University of Hawaiʻi at Mānoa
Link to video and sound (details below): 22053 HIMB VNR
WHAT: The University of Hawaiʻi at Mānoa Student Scholarship Symposium showcased the work of 33 undergraduate and graduate students from the Hawaiʻi Institute of Marine Biology (HIMB) to donors who have been funding their research.
WHEN: Monday, April 11, 9 a.m.–4 p.m.
WHO: More than 100 donors, and HIMB faculty, staff and haumāna (students) attended the event.
WHERE: HIMB, Coconut Island
WHY: An opportunity for UH students to present their research in a public forum and for donors to meet their recipients and interact with one another to support future research collaborations.
$92,810 was awarded through 11 scholarships to 33 students.
Students presented on marine research including: Hawaiian coral reefs, tiger sharks, monk seals, humpback whales, baitfish diets, herbivorous reef fish and more.
Powerpoint presentations displayed student research, 29 presentations given in-person and four pre-recorded presentations.
After each presentation, donors were given a chance to engage through a Q&A session.
Student scholarships from donations were used for tuition assistance, books, lab supplies, travel and other research costs.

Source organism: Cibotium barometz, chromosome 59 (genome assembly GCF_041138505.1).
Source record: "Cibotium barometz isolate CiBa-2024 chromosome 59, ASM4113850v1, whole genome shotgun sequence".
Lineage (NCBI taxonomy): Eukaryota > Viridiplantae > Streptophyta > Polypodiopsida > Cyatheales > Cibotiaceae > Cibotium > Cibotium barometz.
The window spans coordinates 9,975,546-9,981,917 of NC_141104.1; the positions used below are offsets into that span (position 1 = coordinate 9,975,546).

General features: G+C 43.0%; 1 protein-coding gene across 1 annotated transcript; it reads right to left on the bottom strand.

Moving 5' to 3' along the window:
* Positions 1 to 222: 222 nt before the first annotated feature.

The scholarships are helping to build the future of marine research in Hawaiʻi.
The symposium is an annual event that has been canceled for the past two years due to COVID-19 restrictions.
VIDEO BROLL: (1 minute, 56 seconds)
0:00-0:21 – approaching Coconut Island
0:21-1:08 – Nakoa Goo’s research on baitfish
1:08-1:22 – Hanalei Hoopia-Sylva presenting his research on corals
1:22-1:56 – Students mingling with donors
Nakoa Goo, PhD student at HIMB (14 seconds)
“It’s a great opportunity because it supports future collaborations in research and also helping to let the donors know how their funding is being used, it’s also leading to a lot of positive outcomes.”
Hanalei Hoopai-Sylva, UH undergraduate student in marine biology (15 seconds)
“I think this is a cool place to be able to show your work and be able to sit with people that are really smart, like PhD and masters students, and feel like ʻYa I can do this with them as well. I’m presenting on information and data that I’m collecting.’ So I think it’s just a confidence boost for me as an undergrad to be over here presenting.”
Eleanor Sterling, HIMB director (13 seconds)
“It is such an inspiration to know about the amazing work that is happening here, and to hear it directly from the students themselves. To get everyone together so that we know what everyone is doing here at HIMB, to help support the people of the state of Hawaiʻi and ocean systems everywhere.”